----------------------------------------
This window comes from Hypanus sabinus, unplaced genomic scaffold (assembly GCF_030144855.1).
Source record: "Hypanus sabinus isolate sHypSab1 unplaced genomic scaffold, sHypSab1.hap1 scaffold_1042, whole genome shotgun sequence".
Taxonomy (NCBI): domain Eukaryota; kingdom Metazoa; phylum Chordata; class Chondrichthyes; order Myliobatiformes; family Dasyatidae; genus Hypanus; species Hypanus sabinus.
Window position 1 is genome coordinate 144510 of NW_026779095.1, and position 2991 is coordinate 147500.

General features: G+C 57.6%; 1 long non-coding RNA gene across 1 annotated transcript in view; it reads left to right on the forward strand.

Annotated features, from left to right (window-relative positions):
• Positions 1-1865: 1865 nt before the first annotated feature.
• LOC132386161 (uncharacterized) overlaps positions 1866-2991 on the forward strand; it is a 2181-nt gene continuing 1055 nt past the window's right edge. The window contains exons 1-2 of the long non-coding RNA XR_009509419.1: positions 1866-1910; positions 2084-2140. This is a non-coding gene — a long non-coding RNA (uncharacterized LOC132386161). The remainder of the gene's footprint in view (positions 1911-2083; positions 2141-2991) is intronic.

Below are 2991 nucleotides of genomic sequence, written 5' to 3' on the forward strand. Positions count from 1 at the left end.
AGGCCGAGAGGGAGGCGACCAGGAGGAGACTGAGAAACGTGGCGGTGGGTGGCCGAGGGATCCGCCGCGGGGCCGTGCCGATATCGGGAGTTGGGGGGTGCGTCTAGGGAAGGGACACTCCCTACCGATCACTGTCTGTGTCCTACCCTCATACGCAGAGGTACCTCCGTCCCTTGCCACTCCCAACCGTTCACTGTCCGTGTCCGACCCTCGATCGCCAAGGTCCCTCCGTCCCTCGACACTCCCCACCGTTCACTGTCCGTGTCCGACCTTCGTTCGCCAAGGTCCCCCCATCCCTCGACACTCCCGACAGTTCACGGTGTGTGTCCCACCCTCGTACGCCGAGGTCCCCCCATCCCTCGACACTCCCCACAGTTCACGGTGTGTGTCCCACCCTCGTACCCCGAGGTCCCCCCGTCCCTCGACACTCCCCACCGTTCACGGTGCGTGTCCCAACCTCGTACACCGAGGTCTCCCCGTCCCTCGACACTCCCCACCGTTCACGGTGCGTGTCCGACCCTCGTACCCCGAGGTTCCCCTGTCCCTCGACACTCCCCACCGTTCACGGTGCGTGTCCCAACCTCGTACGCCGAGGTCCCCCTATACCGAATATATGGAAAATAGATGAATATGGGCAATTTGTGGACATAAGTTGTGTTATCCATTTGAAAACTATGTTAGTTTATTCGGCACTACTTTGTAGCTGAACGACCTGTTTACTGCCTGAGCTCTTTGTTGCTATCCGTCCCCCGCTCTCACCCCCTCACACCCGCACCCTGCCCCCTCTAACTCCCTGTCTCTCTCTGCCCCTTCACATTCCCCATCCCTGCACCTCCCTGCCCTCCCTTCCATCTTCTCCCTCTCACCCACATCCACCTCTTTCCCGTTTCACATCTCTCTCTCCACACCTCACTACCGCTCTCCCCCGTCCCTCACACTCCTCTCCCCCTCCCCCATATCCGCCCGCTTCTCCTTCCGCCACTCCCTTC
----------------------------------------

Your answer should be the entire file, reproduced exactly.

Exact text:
This window comes from Hypanus sabinus, unplaced genomic scaffold (assembly GCF_030144855.1).
Source record: "Hypanus sabinus isolate sHypSab1 unplaced genomic scaffold, sHypSab1.hap1 scaffold_1042, whole genome shotgun sequence".
Taxonomy (NCBI): domain Eukaryota; kingdom Metazoa; phylum Chordata; class Chondrichthyes; order Myliobatiformes; family Dasyatidae; genus Hypanus; species Hypanus sabinus.
Window position 1 is genome coordinate 144510 of NW_026779095.1, and position 2991 is coordinate 147500.

General features: G+C 57.6%; 1 long non-coding RNA gene across 1 annotated transcript in view; it reads left to right on the forward strand.

Annotated features, from left to right (window-relative positions):
• Positions 1-1865: 1865 nt before the first annotated feature.
• LOC132386161 (uncharacterized) overlaps positions 1866-2991 on the forward strand; it is a 2181-nt gene continuing 1055 nt past the window's right edge. The window contains exons 1-2 of the long non-coding RNA XR_009509419.1: positions 1866-1910; positions 2084-2140. This is a non-coding gene — a long non-coding RNA (uncharacterized LOC132386161). The remainder of the gene's footprint in view (positions 1911-2083; positions 2141-2991) is intronic.

Below are 2991 nucleotides of genomic sequence, written 5' to 3' on the forward strand. Positions count from 1 at the left end.
AGGCCGAGAGGGAGGCGACCAGGAGGAGACTGAGAAACGTGGCGGTGGGTGGCCGAGGGATCCGCCGCGGGGCCGTGCCGATATCGGGAGTTGGGGGGTGCGTCTAGGGAAGGGACACTCCCTACCGATCACTGTCTGTGTCCTACCCTCATACGCAGAGGTACCTCCGTCCCTTGCCACTCCCAACCGTTCACTGTCCGTGTCCGACCCTCGATCGCCAAGGTCCCTCCGTCCCTCGACACTCCCCACCGTTCACTGTCCGTGTCCGACCTTCGTTCGCCAAGGTCCCCCCATCCCTCGACACTCCCGACAGTTCACGGTGTGTGTCCCACCCTCGTACGCCGAGGTCCCCCCATCCCTCGACACTCCCCACAGTTCACGGTGTGTGTCCCACCCTCGTACCCCGAGGTCCCCCCGTCCCTCGACACTCCCCACCGTTCACGGTGCGTGTCCCAACCTCGTACACCGAGGTCTCCCCGTCCCTCGACACTCCCCACCGTTCACGGTGCGTGTCCGACCCTCGTACCCCGAGGTTCCCCTGTCCCTCGACACTCCCCACCGTTCACGGTGCGTGTCCCAACCTCGTACGCCGAGGTCCCCCTATACCGAATATATGGAAAATAGATGAATATGGGCAATTTGTGGACATAAGTTGTGTTATCCATTTGAAAACTATGTTAGTTTATTCGGCACTACTTTGTAGCTGAACGACCTGTTTACTGCCTGAGCTCTTTGTTGCTATCCGTCCCCCGCTCTCACCCCCTCACACCCGCACCCTGCCCCCTCTAACTCCCTGTCTCTCTCTGCCCCTTCACATTCCCCATCCCTGCACCTCCCTGCCCTCCCTTCCATCTTCTCCCTCTCACCCACATCCACCTCTTTCCCGTTTCACATCTCTCTCTCCACACCTCACTACCGCTCTCCCCCGTCCCTCACACTCCTCTCCCCCTCCCCCATATCCGCCCGCTTCTCCTTCCGCCACTCCCTTC